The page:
Background and Aims: Dietary habits, food, and nutrition-associated oral dysbiosis lead to the formation of microbial biofilm, which affects the overall health of an individual by promoting systemic diseases like cardiovascular disease, immunological disorders, and diabetes. Today's diets contain a variety of fermentable carbohydrates, including highly processed starch and novel synthetic carbohydrates such as oligofructose, sucralose, and glucose polymers. These constitute risk factors in the initiation and progression of oral dysbiosis. Oral, lung and gut microbiomes are interlinked with each other via direct and indirect ways. It is unknown whether or not lactobacilli and Lactobacillus phages are able to rescue dysbiotic effects by decreasing the uptake into the cells of excess simple sugars and their derivatives present within the digestive tract.
Materials and Methods: Using transwell cell culture plate inserts, six groups of in vitro co-cultured TR146 and HepG2 cells, grown in DMEM medium either with or without sucrose (10 % v/v), were treated with 1) PBS, 2) Fructilactobacillus sanfranciscensis (F.s) H2A, 3) F.s H2A and sucrose, 4) F.s H2A plus sucrose plus phage EV3 lysate, 5) F.s H2A plus sucrose plus phage EV3 supernatant, and 6) F.s H2A plus sucrose plus phage EV3 particles. The pH of the culture medium (indicating lactic acid production) and key oral biomarkers, including cytokines (IL-1β and IL-6), inflammatory chemokines (e.g., CXCL8 and CCL2), and homeostatic chemokines (e.g., CXCL4 and CCL18) were measured.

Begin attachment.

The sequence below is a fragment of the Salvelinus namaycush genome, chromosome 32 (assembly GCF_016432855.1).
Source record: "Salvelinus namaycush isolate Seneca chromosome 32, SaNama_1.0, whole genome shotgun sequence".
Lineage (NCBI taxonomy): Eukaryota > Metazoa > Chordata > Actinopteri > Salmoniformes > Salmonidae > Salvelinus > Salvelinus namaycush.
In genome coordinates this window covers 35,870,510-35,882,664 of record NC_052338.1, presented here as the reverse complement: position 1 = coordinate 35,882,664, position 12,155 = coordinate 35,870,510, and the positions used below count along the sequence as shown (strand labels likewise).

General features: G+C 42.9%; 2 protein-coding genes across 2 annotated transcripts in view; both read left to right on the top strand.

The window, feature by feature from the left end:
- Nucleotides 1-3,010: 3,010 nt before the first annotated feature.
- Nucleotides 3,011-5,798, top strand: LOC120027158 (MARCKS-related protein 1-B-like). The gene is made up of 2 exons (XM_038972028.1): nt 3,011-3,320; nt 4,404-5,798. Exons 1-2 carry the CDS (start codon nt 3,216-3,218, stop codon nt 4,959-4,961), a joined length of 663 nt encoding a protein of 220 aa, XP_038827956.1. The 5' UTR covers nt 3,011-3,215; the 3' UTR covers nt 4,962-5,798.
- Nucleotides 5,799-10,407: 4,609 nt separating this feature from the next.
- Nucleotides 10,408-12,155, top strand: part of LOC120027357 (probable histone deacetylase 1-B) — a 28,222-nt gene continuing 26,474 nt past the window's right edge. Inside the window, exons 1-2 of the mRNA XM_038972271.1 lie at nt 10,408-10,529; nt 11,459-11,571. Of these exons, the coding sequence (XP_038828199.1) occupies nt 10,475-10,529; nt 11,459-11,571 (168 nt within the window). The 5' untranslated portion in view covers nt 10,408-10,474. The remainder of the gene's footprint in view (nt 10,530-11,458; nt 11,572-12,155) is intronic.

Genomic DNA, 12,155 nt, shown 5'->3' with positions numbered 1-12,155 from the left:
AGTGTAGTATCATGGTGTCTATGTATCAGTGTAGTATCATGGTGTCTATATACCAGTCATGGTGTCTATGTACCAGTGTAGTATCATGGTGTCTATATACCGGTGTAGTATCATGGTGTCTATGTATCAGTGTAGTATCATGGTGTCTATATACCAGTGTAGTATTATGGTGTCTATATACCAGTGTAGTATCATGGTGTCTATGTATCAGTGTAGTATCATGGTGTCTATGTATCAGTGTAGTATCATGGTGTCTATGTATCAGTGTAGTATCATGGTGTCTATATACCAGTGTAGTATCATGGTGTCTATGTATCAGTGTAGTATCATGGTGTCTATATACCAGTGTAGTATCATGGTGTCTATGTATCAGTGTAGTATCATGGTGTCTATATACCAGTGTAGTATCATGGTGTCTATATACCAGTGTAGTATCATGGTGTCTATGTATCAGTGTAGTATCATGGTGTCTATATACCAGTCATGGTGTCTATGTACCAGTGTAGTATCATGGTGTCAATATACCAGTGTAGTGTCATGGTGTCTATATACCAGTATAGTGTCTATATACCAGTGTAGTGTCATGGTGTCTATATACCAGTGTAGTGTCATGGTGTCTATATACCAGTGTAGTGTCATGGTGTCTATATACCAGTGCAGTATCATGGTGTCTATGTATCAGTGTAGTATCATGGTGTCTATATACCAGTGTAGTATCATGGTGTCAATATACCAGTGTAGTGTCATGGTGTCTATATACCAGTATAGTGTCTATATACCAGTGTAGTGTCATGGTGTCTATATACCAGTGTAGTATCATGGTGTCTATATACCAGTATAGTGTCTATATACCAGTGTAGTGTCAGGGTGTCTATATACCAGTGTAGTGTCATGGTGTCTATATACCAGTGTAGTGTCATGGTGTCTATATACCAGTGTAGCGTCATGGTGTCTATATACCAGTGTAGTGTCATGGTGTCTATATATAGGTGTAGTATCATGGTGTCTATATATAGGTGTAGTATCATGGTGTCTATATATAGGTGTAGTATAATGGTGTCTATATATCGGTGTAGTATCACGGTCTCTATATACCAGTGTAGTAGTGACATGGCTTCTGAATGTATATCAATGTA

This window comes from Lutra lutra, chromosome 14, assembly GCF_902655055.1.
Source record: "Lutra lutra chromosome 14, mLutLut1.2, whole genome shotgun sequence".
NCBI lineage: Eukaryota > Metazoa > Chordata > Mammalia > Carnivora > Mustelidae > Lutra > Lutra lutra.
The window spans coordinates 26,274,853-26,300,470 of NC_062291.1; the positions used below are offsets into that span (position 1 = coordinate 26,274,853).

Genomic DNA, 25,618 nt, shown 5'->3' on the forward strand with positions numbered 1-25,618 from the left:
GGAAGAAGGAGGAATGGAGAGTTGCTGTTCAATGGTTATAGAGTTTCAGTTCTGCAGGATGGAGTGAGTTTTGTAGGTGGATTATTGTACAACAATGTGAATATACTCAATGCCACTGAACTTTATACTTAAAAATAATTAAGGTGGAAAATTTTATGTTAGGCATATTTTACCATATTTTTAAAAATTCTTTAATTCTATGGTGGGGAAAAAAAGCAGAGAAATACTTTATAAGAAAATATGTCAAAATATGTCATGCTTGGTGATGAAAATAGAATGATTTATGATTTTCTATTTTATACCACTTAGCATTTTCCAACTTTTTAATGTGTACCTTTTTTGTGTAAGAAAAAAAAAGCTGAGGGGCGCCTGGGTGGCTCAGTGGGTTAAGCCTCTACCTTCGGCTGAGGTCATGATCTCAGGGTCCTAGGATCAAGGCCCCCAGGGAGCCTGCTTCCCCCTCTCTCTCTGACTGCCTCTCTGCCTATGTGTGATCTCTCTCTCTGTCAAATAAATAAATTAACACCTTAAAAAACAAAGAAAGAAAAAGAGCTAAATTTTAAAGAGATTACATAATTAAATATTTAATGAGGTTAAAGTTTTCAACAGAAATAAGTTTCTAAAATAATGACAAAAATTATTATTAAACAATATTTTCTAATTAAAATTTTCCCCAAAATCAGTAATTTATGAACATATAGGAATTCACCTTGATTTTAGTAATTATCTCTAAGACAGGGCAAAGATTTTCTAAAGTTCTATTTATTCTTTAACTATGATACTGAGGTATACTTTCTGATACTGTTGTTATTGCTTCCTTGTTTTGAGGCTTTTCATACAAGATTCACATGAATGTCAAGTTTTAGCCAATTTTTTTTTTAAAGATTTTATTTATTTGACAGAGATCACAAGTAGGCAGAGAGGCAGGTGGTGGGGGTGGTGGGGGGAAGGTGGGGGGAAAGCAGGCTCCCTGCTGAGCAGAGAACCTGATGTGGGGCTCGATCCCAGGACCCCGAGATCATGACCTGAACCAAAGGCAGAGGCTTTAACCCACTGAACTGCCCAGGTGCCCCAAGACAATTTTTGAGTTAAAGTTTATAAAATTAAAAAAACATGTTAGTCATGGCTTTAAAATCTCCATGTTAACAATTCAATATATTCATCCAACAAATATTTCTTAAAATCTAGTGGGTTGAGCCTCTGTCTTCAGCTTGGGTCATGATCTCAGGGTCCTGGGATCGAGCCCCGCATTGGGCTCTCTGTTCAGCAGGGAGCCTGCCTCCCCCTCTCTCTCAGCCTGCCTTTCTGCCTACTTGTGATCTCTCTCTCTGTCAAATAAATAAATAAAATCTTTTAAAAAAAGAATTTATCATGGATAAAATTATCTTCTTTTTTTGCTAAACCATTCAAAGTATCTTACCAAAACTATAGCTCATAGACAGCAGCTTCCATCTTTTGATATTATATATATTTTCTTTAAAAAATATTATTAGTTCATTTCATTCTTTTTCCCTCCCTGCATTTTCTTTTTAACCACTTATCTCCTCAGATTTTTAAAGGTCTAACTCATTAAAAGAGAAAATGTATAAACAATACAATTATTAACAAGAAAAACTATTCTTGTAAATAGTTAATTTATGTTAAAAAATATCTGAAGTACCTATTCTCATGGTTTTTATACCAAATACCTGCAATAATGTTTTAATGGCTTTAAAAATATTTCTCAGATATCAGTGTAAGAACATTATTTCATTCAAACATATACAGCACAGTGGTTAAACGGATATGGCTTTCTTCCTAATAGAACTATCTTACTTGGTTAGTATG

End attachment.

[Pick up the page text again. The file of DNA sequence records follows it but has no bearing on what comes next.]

Results: Excess sucrose significantly enhanced inflammatory signal molecules (e.g., IL-1β, IL-6, and CCL2) secretion, concomitant with the enhancement of intracellular triglycerides in co-cultured HepG2 cells. Co-culture with F.s H2A decreased the sucrose-induced release of inflammatory signal molecules from co-cultured cells, these effects being abolished by F.s phage EV3.
Conclusion: This study shows that Lactobacillus phages apparently influence the interplay between food components, oral microbiota, and the oral cellular milieu, at least in part by affecting the microbial uptake of excess free simple sugars from the oral milieu. To confirm the biological consequences of these effects on human oral microbiota and health, further studies are warranted, incorporating ex vivo studies of human dental plaque biofilms and host biomarkers, such as cytohistological, molecular, or biochemical measurements.
Keywords: Lactobacillus phages, high-sugar diets, oral dysbiosis, inflammation, metabolism, cytokine.